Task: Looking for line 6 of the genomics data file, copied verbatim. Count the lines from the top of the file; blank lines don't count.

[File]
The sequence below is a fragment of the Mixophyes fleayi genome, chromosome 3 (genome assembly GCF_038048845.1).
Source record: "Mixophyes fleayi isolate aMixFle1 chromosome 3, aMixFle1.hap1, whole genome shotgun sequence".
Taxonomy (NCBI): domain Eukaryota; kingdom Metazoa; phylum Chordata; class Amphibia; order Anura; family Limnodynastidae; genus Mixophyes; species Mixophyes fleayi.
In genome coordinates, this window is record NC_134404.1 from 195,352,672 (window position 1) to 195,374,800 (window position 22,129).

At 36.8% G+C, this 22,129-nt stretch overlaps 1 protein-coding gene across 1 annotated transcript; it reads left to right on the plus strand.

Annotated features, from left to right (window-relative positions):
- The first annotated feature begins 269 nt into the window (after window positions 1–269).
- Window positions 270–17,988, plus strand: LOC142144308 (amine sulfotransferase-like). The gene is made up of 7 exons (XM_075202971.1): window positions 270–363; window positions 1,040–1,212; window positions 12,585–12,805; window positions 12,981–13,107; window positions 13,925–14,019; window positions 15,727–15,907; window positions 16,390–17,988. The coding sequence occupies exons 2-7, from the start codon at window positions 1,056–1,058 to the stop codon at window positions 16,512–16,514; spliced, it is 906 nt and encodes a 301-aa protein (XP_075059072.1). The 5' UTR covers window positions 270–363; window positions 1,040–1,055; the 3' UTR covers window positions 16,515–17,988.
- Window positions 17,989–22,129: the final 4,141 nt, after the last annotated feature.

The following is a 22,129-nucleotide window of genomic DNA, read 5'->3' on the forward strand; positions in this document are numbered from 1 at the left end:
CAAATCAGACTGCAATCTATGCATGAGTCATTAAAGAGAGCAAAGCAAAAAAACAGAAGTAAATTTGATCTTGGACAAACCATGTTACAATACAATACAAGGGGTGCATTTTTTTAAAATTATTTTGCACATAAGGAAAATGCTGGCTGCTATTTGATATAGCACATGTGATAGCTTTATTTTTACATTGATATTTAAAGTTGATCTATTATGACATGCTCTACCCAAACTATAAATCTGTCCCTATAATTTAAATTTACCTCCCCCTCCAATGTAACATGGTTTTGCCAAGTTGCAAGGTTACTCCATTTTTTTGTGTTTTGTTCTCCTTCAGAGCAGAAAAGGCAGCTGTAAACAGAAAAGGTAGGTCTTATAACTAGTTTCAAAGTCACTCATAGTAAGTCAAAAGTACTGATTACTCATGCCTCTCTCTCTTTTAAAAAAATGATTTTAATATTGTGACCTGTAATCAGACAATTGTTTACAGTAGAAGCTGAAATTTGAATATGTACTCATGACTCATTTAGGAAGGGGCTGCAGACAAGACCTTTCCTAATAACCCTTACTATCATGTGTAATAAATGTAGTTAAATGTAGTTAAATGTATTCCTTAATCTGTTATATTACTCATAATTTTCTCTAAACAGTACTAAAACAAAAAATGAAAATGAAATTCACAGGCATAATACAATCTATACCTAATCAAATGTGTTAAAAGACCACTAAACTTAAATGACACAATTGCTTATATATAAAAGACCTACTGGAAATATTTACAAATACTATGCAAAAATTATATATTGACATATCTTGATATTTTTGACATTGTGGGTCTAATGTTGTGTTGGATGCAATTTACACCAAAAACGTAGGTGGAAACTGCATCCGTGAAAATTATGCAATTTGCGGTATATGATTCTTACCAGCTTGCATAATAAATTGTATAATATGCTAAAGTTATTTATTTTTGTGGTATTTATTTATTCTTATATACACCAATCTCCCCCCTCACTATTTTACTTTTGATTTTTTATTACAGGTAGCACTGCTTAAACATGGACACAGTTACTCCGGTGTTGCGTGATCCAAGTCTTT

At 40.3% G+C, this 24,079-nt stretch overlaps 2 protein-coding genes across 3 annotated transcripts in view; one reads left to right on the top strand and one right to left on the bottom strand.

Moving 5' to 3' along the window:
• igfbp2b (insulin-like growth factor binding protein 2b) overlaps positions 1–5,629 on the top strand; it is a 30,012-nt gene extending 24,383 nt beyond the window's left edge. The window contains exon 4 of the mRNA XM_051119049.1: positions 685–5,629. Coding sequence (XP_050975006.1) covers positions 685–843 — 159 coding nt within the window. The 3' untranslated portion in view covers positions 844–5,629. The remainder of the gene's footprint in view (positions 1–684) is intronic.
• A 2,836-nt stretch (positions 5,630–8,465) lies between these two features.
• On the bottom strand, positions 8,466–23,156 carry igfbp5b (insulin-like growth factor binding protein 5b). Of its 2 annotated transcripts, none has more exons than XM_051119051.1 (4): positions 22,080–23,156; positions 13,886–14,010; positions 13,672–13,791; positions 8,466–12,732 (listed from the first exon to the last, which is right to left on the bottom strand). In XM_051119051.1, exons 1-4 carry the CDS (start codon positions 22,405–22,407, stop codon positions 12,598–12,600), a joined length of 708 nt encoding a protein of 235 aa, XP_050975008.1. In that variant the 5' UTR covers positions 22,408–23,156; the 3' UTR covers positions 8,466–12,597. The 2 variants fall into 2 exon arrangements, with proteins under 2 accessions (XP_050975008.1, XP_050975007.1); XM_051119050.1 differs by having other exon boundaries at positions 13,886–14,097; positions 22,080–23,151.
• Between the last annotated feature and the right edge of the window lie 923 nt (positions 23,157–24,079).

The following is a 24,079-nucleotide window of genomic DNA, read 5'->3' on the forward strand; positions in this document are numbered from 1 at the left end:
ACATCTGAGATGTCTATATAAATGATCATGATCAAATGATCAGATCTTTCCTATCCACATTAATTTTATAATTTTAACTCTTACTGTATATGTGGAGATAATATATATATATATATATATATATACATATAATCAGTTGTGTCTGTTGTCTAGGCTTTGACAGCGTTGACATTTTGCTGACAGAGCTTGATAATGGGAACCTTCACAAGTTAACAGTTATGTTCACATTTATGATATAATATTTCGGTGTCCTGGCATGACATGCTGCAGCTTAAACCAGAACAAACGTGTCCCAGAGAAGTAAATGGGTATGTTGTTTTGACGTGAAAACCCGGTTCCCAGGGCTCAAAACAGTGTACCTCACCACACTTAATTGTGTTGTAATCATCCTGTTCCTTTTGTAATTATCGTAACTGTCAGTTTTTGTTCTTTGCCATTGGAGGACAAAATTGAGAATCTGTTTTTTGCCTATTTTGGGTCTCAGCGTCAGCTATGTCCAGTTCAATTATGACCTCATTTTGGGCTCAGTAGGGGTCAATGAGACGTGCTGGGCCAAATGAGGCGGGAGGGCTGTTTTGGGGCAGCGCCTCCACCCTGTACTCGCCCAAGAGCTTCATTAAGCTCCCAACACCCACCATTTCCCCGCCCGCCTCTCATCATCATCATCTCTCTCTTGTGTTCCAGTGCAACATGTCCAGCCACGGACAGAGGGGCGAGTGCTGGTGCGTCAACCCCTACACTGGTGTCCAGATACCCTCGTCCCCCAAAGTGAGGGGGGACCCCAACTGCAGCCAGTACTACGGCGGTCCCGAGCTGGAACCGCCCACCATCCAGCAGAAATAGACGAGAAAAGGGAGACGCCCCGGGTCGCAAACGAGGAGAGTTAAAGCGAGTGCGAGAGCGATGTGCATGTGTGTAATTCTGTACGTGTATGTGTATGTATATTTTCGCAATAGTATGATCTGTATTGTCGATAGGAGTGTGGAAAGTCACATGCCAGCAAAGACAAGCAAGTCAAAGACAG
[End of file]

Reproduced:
Annotated features, from left to right (window-relative positions):